By Sharon Szmuc

At Jerusalem Village we have a love for hearing people’s stories and really learning how this city has led them to great success and has become their home. As I interview Olim who have impacted the economy I begin to understand how much meaning folks found in their lives by not only studying here or raising a family here, but by contributing to the startup culture here. I had a chance to sit with Bob Rosenschien who had so much kindness in answering my questions but also demonstrated how wonderful it is to see the startup culture of Jerusalem grow and how the culture changes along with it.

Bob described himself as an American, Israeli, entrepreneur, a lover of Jerusalem and a lover of people. Bob originally hails from Pennsylvania, attended Jewish day school for most of his life as well as Jewish sleep-away camp in the countryside of Pennsylvania called Camp Ramah. He attended the Massachusetts Institute of Technology where he got his degree in computer science and had found a fascination for Jerusalem when he studied abroad his junior year of college at Hebrew University. Bob and his wife made Aliyah with his family in 1983, and he realized this place was special because of the residents and the community. When I asked him how he really found himself in Jerusalem Bob said, “I was lucky to move here, I used to be a consultant and then continued to work for companies and go back to Los Angeles once a month. On one specific trip to California my company met with Microsoft Seattle, headed by Bill Gates who pitched the idea of Windows, and though my company did not buy Windows,  I became the first programmer to use Windows in Israel. I then brought the idea over and created Windows in Hebrew and started the first Windows processor here named Dagesh.” Dagesh is the first word processor Windows programming that is both English and Hebrew and began to be sold to an Israeli market.

I enjoyed very much my conversation with Bob and not only because of his amazing success but for the way he spoke about his accomplishments with such passion. Bob founded one of the top twenty websites in the U.S.,  and sold it in 2011, and has now co-founded the startup Curiyo which is an application that will be the first topic hub where everything one wants to know about a certain topic or trend will be grouped together making the options of what one searches in a search engine much simpler and more direct.

When I asked him what has been challenging about working as an entrepreneur he said, “People have to realize entrepreneurship is risky, it’s really hard to stand out, hard to reach markets, and all the challenges exist. With good money, a good product, good connections, and good management that’s when a company has a good chance to flip a coin.”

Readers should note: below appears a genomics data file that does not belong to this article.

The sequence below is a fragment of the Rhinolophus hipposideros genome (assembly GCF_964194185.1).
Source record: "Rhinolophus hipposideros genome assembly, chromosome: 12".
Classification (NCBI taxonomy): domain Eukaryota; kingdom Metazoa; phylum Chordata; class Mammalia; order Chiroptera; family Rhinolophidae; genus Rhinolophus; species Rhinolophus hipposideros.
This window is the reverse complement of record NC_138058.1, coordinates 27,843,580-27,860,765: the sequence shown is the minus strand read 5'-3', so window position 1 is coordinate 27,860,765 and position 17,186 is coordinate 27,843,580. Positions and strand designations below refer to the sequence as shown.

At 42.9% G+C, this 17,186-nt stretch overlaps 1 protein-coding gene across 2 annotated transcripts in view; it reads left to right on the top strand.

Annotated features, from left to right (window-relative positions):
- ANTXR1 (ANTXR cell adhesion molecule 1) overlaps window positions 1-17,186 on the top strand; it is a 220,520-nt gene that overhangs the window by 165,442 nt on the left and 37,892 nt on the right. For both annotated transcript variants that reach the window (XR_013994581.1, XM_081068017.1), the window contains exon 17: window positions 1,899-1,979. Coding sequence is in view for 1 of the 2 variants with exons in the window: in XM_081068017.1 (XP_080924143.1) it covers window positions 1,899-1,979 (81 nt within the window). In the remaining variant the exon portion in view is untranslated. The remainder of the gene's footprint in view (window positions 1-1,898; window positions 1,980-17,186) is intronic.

But when I asked Bob what he is most proud of it had nothing to do with his profession, instead with a big smile he answered that he is proud of his four sons.

I learned a lot from my small talk with Bob, not only about how much success he had in helping the startup culture of Jerusalem blossom but how much love he had for the city itself. In terms of the future of Jerusalem he expects it to grow fast since so many young people are making an impact; there is a pleasant environment here, and people of international places that are contributing to the Jerusalem culture. As we exchanged our views on Jerusalem, Bob’s last words in our interview really summed up why this city is exceptional, “Jerusalem is a combination of a down to earth atmosphere, a bit philosophical, and spiritual thinking. It’s a place where real ideas have been born in these streets, it’s ancient and new.”

Then he left me with one last thought we should all think about, “how often can we create new startups in a city with so much historic value?” It’s true. That is the beauty of Jerusalem that new stories are being told and created. Thanks Bob, for sharing your story and love of Jerusalem!

Curiyo will be available as an app for Android’s so check it out or read more about it at!


Sharon Szmuc, our fabulous summer intern, is a fourth-year at Florida State University studying Creative Writing and Communications. In the fall she will start writing for Her Campus, an online magazine for US college students.


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